As investor relations professionals, we need an audience-centered approach to communicating with investors. And the audience, more than ever, is online. So we need to think strategically about our company websites and their IR sections.
Do they deliver what investors need and want? Do they accomplish what we want?
Think of a corporate website as a place that people experience. When an investor comes to your home page, it’s like a prospect stepping onto the front porch of a house you’re trying to sell. The investor looks in the front door, takes it all in, and prepares to go in and walk around. Other sections of the site are the rooms.
An investor has three kinds of experiences when he or she visits your website:
- Finds information – which, of course, is why he’s there.
- Forms impressions – your company brand comes across in many ways.
- Interacts in some way – which may be your one chance to engage.
We should evaluate our websites in terms of these experiences for our audience – what they’re looking for and what drives value in their minds.
Over the years, I’ve worked on corporate websites to benchmark best practices for what IR content should be there, and I’ve done a good deal of writing for the web.
The strategic IR focus for a website looks at whether we are delivering the right information for investors in easy-to-find, usable forms, creating the right impressions of a company committed to creating value for shareholders; and inviting investors to interact with the company in convenient and helpful ways.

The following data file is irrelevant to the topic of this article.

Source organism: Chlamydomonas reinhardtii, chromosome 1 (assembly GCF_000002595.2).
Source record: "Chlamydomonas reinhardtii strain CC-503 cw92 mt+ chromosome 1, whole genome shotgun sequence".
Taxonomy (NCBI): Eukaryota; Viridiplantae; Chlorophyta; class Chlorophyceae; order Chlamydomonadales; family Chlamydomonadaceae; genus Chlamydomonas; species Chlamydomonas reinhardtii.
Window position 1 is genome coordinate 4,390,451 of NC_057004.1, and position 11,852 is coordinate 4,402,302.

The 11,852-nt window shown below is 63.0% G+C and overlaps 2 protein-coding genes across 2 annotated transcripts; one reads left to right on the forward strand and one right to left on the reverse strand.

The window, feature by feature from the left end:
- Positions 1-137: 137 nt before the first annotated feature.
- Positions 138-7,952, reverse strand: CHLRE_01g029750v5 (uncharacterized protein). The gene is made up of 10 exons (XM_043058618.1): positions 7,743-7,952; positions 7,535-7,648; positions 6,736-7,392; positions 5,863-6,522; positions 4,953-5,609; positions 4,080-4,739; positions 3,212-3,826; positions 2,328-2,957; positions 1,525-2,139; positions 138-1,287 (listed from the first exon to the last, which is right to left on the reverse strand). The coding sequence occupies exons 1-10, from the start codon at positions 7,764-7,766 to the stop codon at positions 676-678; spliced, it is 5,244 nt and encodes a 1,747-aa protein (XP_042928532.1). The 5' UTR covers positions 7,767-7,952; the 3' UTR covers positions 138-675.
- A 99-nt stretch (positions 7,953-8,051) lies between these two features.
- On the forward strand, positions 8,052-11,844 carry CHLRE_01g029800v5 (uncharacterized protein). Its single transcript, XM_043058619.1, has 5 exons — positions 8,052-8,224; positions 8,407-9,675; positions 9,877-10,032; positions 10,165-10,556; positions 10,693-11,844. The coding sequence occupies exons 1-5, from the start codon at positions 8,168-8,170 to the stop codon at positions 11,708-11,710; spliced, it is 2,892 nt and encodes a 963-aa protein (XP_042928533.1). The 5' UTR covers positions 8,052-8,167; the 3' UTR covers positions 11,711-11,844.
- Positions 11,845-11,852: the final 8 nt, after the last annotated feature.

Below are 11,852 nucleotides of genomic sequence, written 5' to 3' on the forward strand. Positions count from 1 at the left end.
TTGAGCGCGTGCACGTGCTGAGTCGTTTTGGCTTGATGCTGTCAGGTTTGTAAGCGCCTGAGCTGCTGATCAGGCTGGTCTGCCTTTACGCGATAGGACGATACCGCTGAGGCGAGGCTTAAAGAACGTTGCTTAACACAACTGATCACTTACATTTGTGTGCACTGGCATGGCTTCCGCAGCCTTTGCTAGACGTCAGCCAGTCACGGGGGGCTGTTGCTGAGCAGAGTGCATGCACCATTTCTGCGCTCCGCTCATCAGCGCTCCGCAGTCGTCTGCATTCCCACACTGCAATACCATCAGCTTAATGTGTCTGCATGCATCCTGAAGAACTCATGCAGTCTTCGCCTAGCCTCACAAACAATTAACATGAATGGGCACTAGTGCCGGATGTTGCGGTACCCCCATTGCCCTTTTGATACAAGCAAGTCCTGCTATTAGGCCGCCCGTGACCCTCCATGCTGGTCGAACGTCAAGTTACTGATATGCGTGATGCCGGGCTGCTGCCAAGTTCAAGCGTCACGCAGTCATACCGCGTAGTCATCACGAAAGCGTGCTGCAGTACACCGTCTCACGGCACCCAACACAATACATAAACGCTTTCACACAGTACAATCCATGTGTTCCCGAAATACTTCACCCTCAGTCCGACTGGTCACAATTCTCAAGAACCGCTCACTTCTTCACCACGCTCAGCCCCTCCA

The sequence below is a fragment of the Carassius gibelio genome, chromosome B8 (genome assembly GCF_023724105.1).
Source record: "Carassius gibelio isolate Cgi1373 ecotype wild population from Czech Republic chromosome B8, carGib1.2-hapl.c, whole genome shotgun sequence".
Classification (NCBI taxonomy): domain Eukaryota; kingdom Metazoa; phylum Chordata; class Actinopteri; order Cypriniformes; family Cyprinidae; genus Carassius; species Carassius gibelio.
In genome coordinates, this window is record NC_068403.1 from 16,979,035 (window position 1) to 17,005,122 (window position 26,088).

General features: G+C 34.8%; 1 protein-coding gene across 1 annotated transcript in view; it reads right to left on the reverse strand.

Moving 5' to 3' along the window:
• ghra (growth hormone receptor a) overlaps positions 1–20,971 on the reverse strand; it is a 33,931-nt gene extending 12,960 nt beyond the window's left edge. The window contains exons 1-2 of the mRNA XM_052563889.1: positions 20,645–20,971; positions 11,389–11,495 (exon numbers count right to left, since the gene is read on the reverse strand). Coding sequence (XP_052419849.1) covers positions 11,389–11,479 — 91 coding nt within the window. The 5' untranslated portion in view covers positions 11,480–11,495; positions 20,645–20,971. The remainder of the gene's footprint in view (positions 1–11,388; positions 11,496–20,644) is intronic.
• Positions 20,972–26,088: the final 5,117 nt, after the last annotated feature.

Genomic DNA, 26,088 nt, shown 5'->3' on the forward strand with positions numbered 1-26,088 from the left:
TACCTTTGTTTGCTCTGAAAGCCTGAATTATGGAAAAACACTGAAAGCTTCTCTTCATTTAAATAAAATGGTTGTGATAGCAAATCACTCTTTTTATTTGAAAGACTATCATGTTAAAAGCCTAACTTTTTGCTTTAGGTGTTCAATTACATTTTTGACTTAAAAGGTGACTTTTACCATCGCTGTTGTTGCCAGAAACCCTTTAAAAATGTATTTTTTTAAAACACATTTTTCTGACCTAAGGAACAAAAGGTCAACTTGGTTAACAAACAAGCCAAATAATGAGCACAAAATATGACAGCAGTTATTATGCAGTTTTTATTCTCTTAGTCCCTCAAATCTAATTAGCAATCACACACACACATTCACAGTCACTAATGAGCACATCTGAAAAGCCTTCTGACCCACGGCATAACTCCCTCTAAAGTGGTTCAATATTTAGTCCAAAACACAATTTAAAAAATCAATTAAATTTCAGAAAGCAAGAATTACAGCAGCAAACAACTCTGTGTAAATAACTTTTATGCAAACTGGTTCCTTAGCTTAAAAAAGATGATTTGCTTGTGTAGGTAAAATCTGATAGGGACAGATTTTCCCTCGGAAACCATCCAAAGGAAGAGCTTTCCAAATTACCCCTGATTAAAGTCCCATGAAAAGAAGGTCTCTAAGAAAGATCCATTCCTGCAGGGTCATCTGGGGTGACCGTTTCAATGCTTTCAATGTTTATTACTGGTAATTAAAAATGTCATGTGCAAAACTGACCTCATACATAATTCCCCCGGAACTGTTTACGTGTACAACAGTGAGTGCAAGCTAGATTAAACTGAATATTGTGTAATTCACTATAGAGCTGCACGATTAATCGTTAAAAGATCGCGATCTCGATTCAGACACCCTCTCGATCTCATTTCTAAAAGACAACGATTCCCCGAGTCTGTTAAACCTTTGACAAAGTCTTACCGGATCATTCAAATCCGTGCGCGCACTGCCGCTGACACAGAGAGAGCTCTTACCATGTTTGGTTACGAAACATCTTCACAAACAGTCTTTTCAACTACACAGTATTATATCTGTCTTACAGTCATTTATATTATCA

The IR purposes of the website must integrate with other goals – marketing, recruiting and retention, public affairs – because all of these audiences overlap. A corporate website must integrate with offline sources of information – the print reports, SEC filings, product promotion, media releases and so on that all of these audiences also see.
Tactically, we can do a great deal to maximize the value of our websites to investors. My own “audit” checklist for IR websites has about 40 potential features or content items.
But checking off information items isn’t the main point. The experience of the investor when he or she comes to this place – your front door – is the main point.
Some resources to guide IR people in maximizing our websites:
- IR Website Checklist – a starting point on what should be there
- NIRI’s Executive Alert on websites Sept. 4, 2008
- SEC regulatory guidance on websites Aug. 7, 2008
- A web usability guru on IR websites – highlights of 2009 e-book for sale